MakeoverMonday: The Bermuda Population

Bermuda

I am going SUPER-SIMPLE with MakeoverMonday for the foreseeable future! There are 2 reasons for this. Firstly, I’m finishing my book and also going on family vacation.

More importantly, it’s a response to comments in Andy K’s post about how many people are downloading the Makeover datasets but not publishing vizzes.

This one sums them up:

Ouch.

For people who feel intimidated about posting their work: I am sorry. Our intention with MakeoverMonday is to encourage everyone to share their work, in order to help them elevate themselves, whatever their skill level. I want to see people share the vizzes that DO take only an hour. Or less. This week’s took me 20 minutes. It’s a straightforward area chart with the colour scheme copied from the original.

If someone wants to spend hours on their Makeovers then that’s FANTASTIC. If people want to take the datasets and spend hours crafting amazing pieces of work, then I applaud that. I love seeing the amazing styles and approaches people take.

One look at the MakeoverMonday Pinterest board and it does seem to an arms race towards who can do the most elaborate work. Pam G said she stopped doing MakeoverMonday because “so many posts were all about the cool graphics being used and not so much about the charts themselves.”

So with that, here’s my plan for the next few months: I’m going to keep it simple and focus on the charts themselves. If you want to join me, then please do! I recommend you read Chris Love’s Keep It Simple post for more reinforcement of this idea.

Why did I choose an area chart this week?

The original viz was titled “Bermuda Population Growth“. I like unit charts, but this one made it hard to compare each year being shown. Taking the title as my cue, I wanted to make it easier to see the growth. I decided seeing total population was more important than the actual Female/Male breakdown. Therefore I chose an area chart: it shows the total at the expense of accuracy of the gender breakdown.

I’ll be keeping it simple for the next few weeks. Who else wants to join me?

 

Scribbles and lines: what does iteration look like?

Capital Punishment in the US

What’s the goal of analysing data? It’s about finding insight, and communicating that insight  in an optimal, engaging way.  

How do you reach that goal?

You don’t get there by first deciding which chart types you want and then adding data to them. Saying “I will start with a bar chart” and adding data to it  is the equivalent of trying to create a masterpiece with a paint-by-numbers set.

You do it by starting off with freeform exploration, improvisation, and shifting perspectives. We might try out 100 different views and keep only one. That single output will be powerful, but you’ll know it’s right because all the other views provide small contextual validations that you gained on the journey to the final output.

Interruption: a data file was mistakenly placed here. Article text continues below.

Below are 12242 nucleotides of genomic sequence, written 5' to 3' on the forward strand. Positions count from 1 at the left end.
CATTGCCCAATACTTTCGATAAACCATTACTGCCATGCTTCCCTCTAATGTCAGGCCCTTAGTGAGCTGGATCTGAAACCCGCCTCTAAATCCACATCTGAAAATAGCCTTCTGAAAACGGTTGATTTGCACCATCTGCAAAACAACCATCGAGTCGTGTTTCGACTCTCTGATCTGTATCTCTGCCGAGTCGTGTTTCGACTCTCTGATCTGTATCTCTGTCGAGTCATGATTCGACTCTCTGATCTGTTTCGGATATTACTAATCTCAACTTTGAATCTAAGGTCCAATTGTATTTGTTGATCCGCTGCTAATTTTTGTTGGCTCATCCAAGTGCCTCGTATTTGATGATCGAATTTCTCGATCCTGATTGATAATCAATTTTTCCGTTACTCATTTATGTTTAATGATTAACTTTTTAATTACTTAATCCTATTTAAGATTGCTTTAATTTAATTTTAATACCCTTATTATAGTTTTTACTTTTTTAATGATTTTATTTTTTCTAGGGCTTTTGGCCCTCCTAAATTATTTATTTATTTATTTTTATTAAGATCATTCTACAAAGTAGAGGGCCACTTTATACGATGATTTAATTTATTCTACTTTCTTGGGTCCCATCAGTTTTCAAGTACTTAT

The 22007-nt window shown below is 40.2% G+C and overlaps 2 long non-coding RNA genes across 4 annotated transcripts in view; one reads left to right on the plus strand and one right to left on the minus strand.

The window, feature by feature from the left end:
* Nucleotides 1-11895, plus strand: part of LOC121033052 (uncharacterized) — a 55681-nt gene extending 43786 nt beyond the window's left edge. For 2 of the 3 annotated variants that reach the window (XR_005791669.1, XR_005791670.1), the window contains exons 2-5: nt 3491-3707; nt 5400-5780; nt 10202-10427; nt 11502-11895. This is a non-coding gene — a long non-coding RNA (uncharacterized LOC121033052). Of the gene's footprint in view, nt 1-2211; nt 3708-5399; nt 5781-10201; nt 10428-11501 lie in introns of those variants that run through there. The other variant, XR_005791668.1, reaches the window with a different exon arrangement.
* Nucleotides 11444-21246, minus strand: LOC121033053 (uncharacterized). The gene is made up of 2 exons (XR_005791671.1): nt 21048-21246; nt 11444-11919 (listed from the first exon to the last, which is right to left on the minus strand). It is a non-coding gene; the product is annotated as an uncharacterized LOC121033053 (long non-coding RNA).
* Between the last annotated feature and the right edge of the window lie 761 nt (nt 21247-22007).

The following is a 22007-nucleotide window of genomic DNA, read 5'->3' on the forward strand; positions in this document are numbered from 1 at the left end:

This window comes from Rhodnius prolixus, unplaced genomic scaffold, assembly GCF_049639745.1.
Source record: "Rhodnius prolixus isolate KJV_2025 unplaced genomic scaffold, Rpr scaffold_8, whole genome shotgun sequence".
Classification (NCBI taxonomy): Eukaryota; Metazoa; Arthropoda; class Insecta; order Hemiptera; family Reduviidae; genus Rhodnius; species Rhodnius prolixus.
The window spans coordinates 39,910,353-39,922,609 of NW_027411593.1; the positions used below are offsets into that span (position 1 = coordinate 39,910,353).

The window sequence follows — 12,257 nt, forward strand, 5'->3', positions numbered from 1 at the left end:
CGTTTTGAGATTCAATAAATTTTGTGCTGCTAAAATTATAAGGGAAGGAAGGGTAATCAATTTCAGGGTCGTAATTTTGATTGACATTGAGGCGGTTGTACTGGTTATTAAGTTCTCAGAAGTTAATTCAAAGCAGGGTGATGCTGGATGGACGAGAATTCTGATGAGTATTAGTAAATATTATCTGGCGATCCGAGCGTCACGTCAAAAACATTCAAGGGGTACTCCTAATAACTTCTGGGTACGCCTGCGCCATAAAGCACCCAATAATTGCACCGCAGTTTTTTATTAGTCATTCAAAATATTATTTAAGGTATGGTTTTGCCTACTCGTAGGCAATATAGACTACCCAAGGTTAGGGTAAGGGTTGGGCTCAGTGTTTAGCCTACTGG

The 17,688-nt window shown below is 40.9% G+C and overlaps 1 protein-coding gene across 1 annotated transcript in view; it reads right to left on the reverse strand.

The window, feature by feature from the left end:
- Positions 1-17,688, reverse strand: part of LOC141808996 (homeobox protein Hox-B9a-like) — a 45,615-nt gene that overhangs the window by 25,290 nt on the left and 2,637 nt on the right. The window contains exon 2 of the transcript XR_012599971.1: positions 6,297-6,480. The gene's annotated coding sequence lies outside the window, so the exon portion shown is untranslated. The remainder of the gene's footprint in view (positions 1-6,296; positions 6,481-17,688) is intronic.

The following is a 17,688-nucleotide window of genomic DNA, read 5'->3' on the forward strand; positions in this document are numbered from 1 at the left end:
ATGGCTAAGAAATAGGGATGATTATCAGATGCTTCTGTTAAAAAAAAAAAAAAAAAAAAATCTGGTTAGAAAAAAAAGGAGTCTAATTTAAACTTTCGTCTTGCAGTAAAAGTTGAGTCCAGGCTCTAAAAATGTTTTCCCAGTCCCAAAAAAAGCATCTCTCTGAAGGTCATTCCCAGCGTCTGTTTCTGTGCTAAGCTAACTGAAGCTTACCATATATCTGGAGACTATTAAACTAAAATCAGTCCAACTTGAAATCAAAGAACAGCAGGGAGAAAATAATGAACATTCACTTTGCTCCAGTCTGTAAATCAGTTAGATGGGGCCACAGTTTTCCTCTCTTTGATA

What does this look like? How about this squiggle?

squiggle narrow

The start is fast, messy and unpredictable. You’re failing fast and moving on. Over time you focus on the insights you’ve found and gradually hone in on the best articulation of the data.

What does the squiggle look like with real data? I got a chance to find out during MakeoverMonday, week 29, when we looked at data on executions in the USA. For a project being run by Tableau’s research team, I captured a screenshot of every view I made in Tableau (this was automated!). My analysis took 90 minutes. In that time, I built 302 different views of the data. The final dashboard is shown at the top of this post.

Here’s what the exploration looked like:

iteration 300ms

You can see all phases of the squiggle in the animation.

  • Rapid exploration at the start. During this phase I discovered the data had a similar shape to Simon Scarr’s Iraq’s Bloody Toll and decided that, based on that insight, I could base my final output on the design of that infographic
  • In the middle phase, there are periods of formatting the time chart interspersed with exploring afresh. I’m not restricted into doing one thing or another. As I play with the data, I get new ideas to go try out. I’m honing in on something, but still exploring.
  • Finally I spend a big chunk of time finessing the main chart. This is the phase when I’m trying to find the absolute best way to represent the data.

I created tables, bubbles, area charts, pie charts, sideways charts, ugly charts, and more. I threw most of them away. What the animation shows is what happens when an analyst is in the flow with their data.

I found this week’s MakeoverMonday fascinating. I have written many times before about exploration and iteration (e.g. here and here) but this GIF is the first time I’ve been able to truly see what exploration looks like. It’s the first time I’ve been able to validate that exploration can look messy from the outside but is actually hugely productive for the person doing it.

Footnotes:

  1. The Squiggle is based on Damien Newman’s Design Squiggle. Newman applied the squiggle to design.
  2. The screen captures from Tableau were captured automatically. Only changes to the views themselves are captured. Titles, annotations, and laying out dashboards aren’t captured.

MakeoverMonday: The Next to die (capital punishment in the US)

 

Capital Punishment in the US

Anyone who follows my blog will immediately recognise my inspiration for this week’s makeover: Simon Scarr’s incredible Iraq’s Bloody Toll infographic from the South China Morning Post in 2011. I’ve written and spoken about this post many times in recent years.